When you're driving up the
winding road to Cameron Highlands, you'll pass the settlements of the Orang
Asli. They are the homes of the Semai, part of the Senoi group of
You see small bamboo huts precariously placed
on the rim of the valley, but enjoying stunning views of the surrounding
Orang Asli is a general term used for any indigenous groups that are
found in Peninsular Malaysia. They are divided into three main tribal
groups: Negrito, Senoi, and Orang Malayu Asli. Negrito is usually
found in the north, Senoi in the centre, and Orang Malayu Asli in the
southern part of the Peninsula. The Orang Asli are not a homogeneous group.
Each has its own language and culture, and perceives itself as different
from the others.
At the Cameron Highlands we'll find the Senoi , the dream people. The word
"Senoi" means "human being" or "person". In the past the Senoi were long
called "saki" by the Malaysians, which means "bestial aborigine" or
"slave." Senoi often were captured by Malaysians and sold as slaves.
Now most of them live in the Cameron Highlands. They collect insects and
butterflies, carve blowpipes, weave baskets for the highlands tourist
market, or sell one or two unusual souvenir items at the roadside near their
of them are working on the plantations. Sometimes they are living on the
plantations in the Cameron Highlands.
small houses precariously placed on the rim of the valley,
but enjoying stunning views of the surrounding forest.
Why are the Senoi called "the dream people"?
Dreams were very important in the life of the Senoi. They had a society free of crime and mental illness. In the morning the entire family, discussed their dreams
they had that night.
The rules that the Senoi had when it came to their dreams were the
If there is danger in your dream, you should confront
and conquer it. When for instance a child had dreamed that a tiger
attacked him, his parents would tell him that such dream-tigers could not hurt
him. They encouraged him to attack the tiger himself the next time. And if he
wasn't strong enough, he could call a 'dream-friend' to help him.
If the danger was fire he should put it out with water. When the child fell
from a mountain, he would be able to land softly or fly etc.
Besides this the child was encouraged to have as much pleasure as possible in
the dream. "Try to fly and discover all sorts of things, and always let your
dream end positive". Even if the dreamer died, he could be reborn in a better
and stronger body. My daughter thinks this part is especially "cool".
When they became teen-agers the Senoi did not have nightmares anymore. All
their dreams were positive.
House in the Cameron Highlands
In dreams are some common correspondences but no fixed symbolism. Thus
dogs may connote bellyache; fire, fever; maize pustules; durian, sniffles or
coryza; the moon death; fish scales, money
(coins); elephants dropsy or inguinal hernia or genital
filariasis. A fat Malay may presage elephants. Killing people may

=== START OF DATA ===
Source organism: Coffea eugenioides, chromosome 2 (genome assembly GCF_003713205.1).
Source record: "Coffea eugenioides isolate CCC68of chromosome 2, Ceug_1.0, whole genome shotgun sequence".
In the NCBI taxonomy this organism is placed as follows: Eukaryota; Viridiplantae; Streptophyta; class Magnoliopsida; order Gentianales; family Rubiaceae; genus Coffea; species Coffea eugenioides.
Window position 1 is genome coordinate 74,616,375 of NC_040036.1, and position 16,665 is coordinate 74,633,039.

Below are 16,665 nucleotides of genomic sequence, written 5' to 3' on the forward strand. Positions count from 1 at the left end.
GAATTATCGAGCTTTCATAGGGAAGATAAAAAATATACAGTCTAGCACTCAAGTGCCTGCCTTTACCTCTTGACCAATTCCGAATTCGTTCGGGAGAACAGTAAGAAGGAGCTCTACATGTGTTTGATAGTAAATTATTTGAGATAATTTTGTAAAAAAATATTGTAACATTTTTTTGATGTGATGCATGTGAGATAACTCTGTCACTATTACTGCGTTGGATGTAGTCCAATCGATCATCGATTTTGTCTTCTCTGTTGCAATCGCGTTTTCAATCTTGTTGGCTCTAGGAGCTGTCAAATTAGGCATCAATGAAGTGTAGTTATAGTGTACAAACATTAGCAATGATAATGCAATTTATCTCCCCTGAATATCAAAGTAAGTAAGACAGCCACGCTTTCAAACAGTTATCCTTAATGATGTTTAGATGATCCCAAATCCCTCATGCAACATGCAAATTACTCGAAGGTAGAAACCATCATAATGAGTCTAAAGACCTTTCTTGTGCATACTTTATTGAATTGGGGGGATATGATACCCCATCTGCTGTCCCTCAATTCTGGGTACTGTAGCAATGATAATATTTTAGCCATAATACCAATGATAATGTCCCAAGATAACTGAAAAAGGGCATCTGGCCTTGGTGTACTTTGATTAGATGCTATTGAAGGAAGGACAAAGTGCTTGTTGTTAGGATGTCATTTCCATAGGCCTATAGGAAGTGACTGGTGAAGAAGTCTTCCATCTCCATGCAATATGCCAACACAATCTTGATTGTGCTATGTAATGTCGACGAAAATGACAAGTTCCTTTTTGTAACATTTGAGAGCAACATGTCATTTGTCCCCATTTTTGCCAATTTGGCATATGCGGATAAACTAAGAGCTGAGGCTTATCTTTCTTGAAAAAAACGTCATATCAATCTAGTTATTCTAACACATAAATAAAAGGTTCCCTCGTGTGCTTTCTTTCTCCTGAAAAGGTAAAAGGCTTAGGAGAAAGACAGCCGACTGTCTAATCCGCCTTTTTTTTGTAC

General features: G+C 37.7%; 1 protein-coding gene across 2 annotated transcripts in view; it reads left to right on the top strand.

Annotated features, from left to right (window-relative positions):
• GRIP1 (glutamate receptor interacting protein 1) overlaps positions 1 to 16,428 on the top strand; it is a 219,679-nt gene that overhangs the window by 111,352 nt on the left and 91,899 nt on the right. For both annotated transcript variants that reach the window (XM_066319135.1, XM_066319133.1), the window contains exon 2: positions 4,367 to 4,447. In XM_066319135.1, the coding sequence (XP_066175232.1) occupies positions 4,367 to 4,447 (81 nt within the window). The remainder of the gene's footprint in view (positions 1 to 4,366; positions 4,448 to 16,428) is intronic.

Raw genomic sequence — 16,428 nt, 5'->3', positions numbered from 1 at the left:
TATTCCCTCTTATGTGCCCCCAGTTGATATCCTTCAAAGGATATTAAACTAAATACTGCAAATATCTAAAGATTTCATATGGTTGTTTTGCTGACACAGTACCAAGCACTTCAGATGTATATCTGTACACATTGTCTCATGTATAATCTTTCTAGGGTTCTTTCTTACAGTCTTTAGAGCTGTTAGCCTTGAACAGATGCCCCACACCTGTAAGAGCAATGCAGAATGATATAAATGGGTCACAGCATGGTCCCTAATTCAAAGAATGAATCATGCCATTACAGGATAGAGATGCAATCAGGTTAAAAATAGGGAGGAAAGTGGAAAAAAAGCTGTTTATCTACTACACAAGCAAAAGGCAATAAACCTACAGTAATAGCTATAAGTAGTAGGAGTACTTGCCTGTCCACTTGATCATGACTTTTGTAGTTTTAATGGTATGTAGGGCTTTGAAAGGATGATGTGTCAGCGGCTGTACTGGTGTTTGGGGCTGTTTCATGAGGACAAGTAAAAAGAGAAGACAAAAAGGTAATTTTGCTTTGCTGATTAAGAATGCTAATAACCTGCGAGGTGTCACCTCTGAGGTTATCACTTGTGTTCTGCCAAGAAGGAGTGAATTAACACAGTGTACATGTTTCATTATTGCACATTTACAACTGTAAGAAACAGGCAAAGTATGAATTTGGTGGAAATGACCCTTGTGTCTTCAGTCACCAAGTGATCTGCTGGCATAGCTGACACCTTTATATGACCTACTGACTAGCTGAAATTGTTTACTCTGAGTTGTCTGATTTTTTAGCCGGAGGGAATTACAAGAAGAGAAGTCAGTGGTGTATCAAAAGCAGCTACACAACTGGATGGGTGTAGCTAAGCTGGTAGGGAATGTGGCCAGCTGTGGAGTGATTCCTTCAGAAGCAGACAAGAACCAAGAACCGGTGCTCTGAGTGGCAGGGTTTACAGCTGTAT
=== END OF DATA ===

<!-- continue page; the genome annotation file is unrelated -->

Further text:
mean good hunting but killing pigs may mean that people will die. Turtles
may stand for women, carabao for the evil bird
spirit associated with childbirth and so on.
Some correspondence require
explanation. Deer, for instance, may stand for yaws (a tropical
disease).The explication of this connection runs like this:
Shortly after his mother died of yaws a man found a
sambar deer in his spear trap. As he and his
friends were carrying the sambar home, they
passed through the settlement they had abandoned, following
Semai custom, after the death. The
sambar said: Thatís my house. They ate it
anyway, but the son began to suspect that they had eaten his mother. He
inspected her grave. The grave was, empty. He saw human footprints
all around it. He returned home and told everyone what happened. They
all went to look at the grave. They followed the footprints to the site
of the spear trap.
Living at the tea plantations
The Senoi tend to take dreams more seriously
than we do. They discriminate between several sorts of dreams. Like people
everywhere, Senoi do not respond directly to the
world, but to the world as they categorize it. Therefore, understanding
Senoi dream categories is prerequisite to
understanding their dream theory. Senoi
themselves must decide what sort of dream is involved before they can deal
The Senoi use dream interpretation as an integral part of
their lives, guiding and transforming them
The Senoi lived in long community houses, constructed of bamboo, rattan and
thatch, and held away from the ground on poles. They grew among other things
rice, bananas, bread-fruit trees and pumpkins. They were mainly vegetarians,
but fish and certain forest animals were also on the menu.
That the Senoi did not suffer of neurosis or psychoses sounds unbelievable.
But it is well researched and the results confirm this. The way they handle
their dreams seems to be the key to this.